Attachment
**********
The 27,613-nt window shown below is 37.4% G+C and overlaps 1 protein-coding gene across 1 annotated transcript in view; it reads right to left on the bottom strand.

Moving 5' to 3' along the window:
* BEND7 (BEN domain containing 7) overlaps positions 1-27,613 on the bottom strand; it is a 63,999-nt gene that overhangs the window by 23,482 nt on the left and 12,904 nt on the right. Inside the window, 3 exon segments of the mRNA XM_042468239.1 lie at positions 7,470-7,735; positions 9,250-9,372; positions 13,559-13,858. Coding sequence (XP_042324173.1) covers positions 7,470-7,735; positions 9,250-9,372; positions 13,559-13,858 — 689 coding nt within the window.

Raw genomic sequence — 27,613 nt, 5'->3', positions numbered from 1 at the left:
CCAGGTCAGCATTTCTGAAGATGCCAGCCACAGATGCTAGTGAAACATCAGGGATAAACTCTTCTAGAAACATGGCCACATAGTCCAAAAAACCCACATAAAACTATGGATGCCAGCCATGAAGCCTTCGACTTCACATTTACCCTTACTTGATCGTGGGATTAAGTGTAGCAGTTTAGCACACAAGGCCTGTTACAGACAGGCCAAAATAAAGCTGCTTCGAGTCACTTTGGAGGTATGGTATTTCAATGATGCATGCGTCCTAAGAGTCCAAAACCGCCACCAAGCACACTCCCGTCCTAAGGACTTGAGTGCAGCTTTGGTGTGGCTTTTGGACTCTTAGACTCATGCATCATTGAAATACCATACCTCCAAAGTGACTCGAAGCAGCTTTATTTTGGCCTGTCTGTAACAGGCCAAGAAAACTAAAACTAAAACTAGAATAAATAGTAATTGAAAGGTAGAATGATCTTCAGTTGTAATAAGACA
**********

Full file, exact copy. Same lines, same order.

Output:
The 27,613-nt window shown below is 37.4% G+C and overlaps 1 protein-coding gene across 1 annotated transcript in view; it reads right to left on the bottom strand.

Moving 5' to 3' along the window:
* BEND7 (BEN domain containing 7) overlaps positions 1-27,613 on the bottom strand; it is a 63,999-nt gene that overhangs the window by 23,482 nt on the left and 12,904 nt on the right. Inside the window, 3 exon segments of the mRNA XM_042468239.1 lie at positions 7,470-7,735; positions 9,250-9,372; positions 13,559-13,858. Coding sequence (XP_042324173.1) covers positions 7,470-7,735; positions 9,250-9,372; positions 13,559-13,858 — 689 coding nt within the window.

Raw genomic sequence — 27,613 nt, 5'->3', positions numbered from 1 at the left:
CCAGGTCAGCATTTCTGAAGATGCCAGCCACAGATGCTAGTGAAACATCAGGGATAAACTCTTCTAGAAACATGGCCACATAGTCCAAAAAACCCACATAAAACTATGGATGCCAGCCATGAAGCCTTCGACTTCACATTTACCCTTACTTGATCGTGGGATTAAGTGTAGCAGTTTAGCACACAAGGCCTGTTACAGACAGGCCAAAATAAAGCTGCTTCGAGTCACTTTGGAGGTATGGTATTTCAATGATGCATGCGTCCTAAGAGTCCAAAACCGCCACCAAGCACACTCCCGTCCTAAGGACTTGAGTGCAGCTTTGGTGTGGCTTTTGGACTCTTAGACTCATGCATCATTGAAATACCATACCTCCAAAGTGACTCGAAGCAGCTTTATTTTGGCCTGTCTGTAACAGGCCAAGAAAACTAAAACTAAAACTAGAATAAATAGTAATTGAAAGGTAGAATGATCTTCAGTTGTAATAAGACA